Medical  Explorer

Custom Search

Drugs A to Z  :  A  B  C  D  E  F  G  H  I  J  K  L  M  N  O  P  R  S  T  U  V  W  X  Y  Z
Medicinal Ingredients : A  B  C  D  E  F  G  H  I  J  K  L  M  N  O  P  Q  R  S  T  U  V  W  X  Y  Z

Beauty Products : A  B  C  D  E  F  G  I  M  N  O  P  R  S  T  V

Aging      Allergies     Alzheimer's      Arthritis    Asthma      Bacteria   new Cancer    Chickenpox     Colds     Constipation      Diabetes      Epilepsy     Fatigue     Fever     Genetics       Haemorrhoids       newHeadaches      Hepatitis    Immunity      Infection      Insomnia       Leprosy       Menopause      Obesity      Osteoporosis     Other Diseases    Pain      PMS     Parasites     Sinusitis     newStroke     Toxicology    Urology




Arthritis medications
Acupuncture
Alcohol
Patients
newGeneral Health
Medicinal food
Chinese medicine
Nutrients
Smoking
Vitamins
OTC Drugs
Health Products
Therapy
Symptom
Parasitology
 
 

Aconitum napellusAconitum napellus (Ranunculaceae)

ACONITE, MONKSHOOD, WOLF'S BANE

 

In homeopathy, aconite is given for acute illnesses and shock. The root is used externally by herbalists to relieve bruising, rheumatism, and sciatica, and in Chinese medicine as a local anaesthetic.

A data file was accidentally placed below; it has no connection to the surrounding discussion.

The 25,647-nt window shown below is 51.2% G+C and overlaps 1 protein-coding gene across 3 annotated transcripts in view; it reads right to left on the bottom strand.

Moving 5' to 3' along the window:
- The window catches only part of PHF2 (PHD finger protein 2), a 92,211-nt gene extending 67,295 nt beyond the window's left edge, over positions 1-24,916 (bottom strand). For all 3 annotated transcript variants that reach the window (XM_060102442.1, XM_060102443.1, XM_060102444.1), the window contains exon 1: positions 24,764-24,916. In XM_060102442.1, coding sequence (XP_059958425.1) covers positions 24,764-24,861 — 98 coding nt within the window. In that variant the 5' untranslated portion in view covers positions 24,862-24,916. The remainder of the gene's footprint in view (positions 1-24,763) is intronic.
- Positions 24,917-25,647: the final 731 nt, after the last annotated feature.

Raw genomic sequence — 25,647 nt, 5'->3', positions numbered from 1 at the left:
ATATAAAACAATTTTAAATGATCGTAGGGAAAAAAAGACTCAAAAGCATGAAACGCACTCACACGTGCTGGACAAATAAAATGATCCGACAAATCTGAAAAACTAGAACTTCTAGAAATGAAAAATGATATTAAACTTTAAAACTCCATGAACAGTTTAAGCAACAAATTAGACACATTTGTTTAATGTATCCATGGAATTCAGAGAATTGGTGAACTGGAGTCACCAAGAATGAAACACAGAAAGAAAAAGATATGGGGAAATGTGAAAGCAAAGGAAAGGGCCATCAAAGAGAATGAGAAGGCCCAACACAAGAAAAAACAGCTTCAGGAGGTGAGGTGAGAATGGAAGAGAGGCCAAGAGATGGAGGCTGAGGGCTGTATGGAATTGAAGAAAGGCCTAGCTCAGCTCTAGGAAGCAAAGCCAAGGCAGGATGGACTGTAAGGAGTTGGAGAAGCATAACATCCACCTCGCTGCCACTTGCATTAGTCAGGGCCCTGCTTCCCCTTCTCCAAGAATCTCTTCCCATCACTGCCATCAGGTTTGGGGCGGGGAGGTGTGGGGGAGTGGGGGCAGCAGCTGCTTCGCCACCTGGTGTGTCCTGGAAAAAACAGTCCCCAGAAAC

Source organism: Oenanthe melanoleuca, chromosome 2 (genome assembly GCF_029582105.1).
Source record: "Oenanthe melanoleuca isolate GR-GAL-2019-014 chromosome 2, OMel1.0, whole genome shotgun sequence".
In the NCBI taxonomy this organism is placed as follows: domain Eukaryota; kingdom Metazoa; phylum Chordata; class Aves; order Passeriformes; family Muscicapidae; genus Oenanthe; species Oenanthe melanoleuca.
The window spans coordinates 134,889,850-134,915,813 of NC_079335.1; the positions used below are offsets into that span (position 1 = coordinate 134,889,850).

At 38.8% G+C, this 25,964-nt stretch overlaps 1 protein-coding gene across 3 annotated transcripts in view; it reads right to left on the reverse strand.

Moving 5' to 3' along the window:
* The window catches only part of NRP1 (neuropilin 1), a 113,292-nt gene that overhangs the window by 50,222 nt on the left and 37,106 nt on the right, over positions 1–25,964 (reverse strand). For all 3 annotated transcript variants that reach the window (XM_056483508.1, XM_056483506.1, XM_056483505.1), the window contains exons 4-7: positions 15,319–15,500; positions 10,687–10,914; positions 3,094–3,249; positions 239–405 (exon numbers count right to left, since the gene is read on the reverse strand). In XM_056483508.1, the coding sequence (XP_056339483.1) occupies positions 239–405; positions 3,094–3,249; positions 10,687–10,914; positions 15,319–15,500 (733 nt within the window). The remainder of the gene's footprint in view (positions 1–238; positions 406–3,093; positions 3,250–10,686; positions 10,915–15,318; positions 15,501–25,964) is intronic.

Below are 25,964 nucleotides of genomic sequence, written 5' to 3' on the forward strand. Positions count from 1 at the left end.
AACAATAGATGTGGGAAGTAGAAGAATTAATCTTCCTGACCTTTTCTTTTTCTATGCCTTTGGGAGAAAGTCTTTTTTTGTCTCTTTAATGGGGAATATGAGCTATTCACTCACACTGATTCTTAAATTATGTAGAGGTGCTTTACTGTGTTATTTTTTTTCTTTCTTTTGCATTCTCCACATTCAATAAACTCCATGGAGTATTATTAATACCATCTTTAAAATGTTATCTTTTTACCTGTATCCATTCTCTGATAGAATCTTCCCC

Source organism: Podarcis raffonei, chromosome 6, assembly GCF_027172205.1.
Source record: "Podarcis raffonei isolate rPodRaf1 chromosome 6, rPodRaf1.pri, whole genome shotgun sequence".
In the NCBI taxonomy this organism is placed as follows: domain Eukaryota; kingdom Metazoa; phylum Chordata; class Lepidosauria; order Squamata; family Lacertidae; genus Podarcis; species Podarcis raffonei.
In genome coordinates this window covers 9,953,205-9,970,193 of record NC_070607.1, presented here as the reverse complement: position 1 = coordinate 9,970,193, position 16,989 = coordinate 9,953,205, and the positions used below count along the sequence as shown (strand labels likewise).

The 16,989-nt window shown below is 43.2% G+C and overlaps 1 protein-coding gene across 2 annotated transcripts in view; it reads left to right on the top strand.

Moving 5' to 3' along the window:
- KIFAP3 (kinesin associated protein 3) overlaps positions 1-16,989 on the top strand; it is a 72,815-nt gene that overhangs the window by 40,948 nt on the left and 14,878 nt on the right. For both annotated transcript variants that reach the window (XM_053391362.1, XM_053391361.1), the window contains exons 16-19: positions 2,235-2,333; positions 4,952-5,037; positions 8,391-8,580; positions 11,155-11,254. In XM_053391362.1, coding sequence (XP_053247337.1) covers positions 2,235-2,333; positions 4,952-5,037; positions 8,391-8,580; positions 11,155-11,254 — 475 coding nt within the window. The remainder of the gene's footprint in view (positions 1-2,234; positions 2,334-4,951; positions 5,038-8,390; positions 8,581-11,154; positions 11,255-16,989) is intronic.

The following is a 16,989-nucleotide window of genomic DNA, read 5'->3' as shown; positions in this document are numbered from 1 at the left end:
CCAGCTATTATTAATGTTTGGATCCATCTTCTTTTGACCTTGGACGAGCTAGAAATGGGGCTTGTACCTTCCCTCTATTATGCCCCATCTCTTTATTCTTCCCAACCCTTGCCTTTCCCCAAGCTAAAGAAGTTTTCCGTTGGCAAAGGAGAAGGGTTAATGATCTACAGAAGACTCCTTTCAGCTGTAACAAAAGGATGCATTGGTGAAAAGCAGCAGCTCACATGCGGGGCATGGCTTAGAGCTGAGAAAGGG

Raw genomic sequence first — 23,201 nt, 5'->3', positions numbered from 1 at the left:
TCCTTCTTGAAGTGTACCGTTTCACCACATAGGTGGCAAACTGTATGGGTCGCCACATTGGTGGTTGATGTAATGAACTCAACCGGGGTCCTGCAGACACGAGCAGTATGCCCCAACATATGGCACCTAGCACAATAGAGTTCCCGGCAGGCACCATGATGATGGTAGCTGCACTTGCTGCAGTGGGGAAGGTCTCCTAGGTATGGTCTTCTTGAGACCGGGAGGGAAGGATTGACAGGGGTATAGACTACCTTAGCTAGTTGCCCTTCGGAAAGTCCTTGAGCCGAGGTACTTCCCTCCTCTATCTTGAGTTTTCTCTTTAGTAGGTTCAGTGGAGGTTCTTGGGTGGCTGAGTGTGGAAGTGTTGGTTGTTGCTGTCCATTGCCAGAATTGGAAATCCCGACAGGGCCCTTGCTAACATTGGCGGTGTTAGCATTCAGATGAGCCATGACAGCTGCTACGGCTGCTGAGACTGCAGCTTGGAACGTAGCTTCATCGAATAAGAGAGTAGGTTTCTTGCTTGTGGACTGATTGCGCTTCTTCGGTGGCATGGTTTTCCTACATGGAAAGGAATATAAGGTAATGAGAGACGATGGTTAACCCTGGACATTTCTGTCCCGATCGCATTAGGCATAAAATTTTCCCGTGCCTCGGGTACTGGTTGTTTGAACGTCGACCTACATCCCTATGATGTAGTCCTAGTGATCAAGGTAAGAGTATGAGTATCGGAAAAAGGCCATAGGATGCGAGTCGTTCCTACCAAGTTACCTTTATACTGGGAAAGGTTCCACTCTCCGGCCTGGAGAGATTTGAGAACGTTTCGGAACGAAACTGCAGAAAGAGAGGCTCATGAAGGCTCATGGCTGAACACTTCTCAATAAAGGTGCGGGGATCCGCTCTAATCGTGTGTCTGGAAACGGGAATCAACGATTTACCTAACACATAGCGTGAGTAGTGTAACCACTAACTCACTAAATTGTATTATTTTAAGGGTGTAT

The ancient Chinese used this deadly herb as an arrow poison, and the name aconite is thought to have come from the Latin for dart. A native of central and southern Europe, it is an attractive garden perennial with dark-green, deeply-divided leaves and deep blue-purple flowers on a spike.

 

PARTS USED

Dried root, collected in the autumn.

 

ACTIVE INGREDIENTS

Alkaloids, including aconitine and traces of ephedrine.

 

ACTIONS

Sedative; relieves pain.

 

MEDICINAL USE

Poisonous to the heart and nervous system, it is rarely used internally except in homeopathic doses (Aconite) at the start of acute illnesses such as flu, colds or measles, and in emergencies. It is applied externally to relieve the pain of bruising, sciatica, rheumatism, and neuralgia, but should never be applied to broken skin. Chinese medicine uses a tincture of several species of Aconitum as a local anaesthetic and prescribes it internally for heart disease, but with the poisonous aconitine removed.

 

PREPARATIONS

Tincture, lotion, homeopathic remedies.

 

CAUTION

Highly poisonous; UK law restricts sale and professional use of the dried root.

Abdomen
Blood
Bone
Breast
Ear

Eye

Face
Hair

Head

Heart
Kidney
Liver
Limbs
Lungs
newMind
Mouth
Muscles
Nails

Neck

newNerves
Nose

Skin

Teeth

Throat

Tongue
 
Health news
 
Cardiovascular Guide
 
Natural Remedies
 
Treatment of Cancer
 
Women's Health
 
Irritable bowel syndrome
 
Common Childhood Illnesses
 
Prescribed Drugs
 
 

     
         
     

 

Disclaimer